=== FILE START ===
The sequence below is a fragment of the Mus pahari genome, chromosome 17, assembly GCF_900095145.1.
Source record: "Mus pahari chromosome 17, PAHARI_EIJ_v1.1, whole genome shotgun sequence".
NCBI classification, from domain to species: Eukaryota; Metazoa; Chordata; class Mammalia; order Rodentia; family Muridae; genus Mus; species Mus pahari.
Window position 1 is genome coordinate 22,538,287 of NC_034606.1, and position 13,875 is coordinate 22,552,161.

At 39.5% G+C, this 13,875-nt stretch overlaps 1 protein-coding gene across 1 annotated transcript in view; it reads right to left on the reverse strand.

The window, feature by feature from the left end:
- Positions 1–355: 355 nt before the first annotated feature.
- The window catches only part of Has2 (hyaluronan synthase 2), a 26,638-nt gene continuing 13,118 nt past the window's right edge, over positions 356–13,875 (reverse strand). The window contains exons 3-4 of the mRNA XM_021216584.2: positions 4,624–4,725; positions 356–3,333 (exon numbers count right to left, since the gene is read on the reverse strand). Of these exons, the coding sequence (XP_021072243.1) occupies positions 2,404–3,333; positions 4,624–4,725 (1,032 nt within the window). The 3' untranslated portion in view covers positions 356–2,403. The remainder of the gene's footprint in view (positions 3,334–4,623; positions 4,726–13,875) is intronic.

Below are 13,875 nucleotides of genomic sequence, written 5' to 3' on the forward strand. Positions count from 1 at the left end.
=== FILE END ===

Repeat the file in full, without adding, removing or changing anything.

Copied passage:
The sequence below is a fragment of the Mus pahari genome, chromosome 17, assembly GCF_900095145.1.
Source record: "Mus pahari chromosome 17, PAHARI_EIJ_v1.1, whole genome shotgun sequence".
NCBI classification, from domain to species: Eukaryota; Metazoa; Chordata; class Mammalia; order Rodentia; family Muridae; genus Mus; species Mus pahari.
Window position 1 is genome coordinate 22,538,287 of NC_034606.1, and position 13,875 is coordinate 22,552,161.

At 39.5% G+C, this 13,875-nt stretch overlaps 1 protein-coding gene across 1 annotated transcript in view; it reads right to left on the reverse strand.

The window, feature by feature from the left end:
- Positions 1–355: 355 nt before the first annotated feature.
- The window catches only part of Has2 (hyaluronan synthase 2), a 26,638-nt gene continuing 13,118 nt past the window's right edge, over positions 356–13,875 (reverse strand). The window contains exons 3-4 of the mRNA XM_021216584.2: positions 4,624–4,725; positions 356–3,333 (exon numbers count right to left, since the gene is read on the reverse strand). Of these exons, the coding sequence (XP_021072243.1) occupies positions 2,404–3,333; positions 4,624–4,725 (1,032 nt within the window). The 3' untranslated portion in view covers positions 356–2,403. The remainder of the gene's footprint in view (positions 3,334–4,623; positions 4,726–13,875) is intronic.

Below are 13,875 nucleotides of genomic sequence, written 5' to 3' on the forward strand. Positions count from 1 at the left end.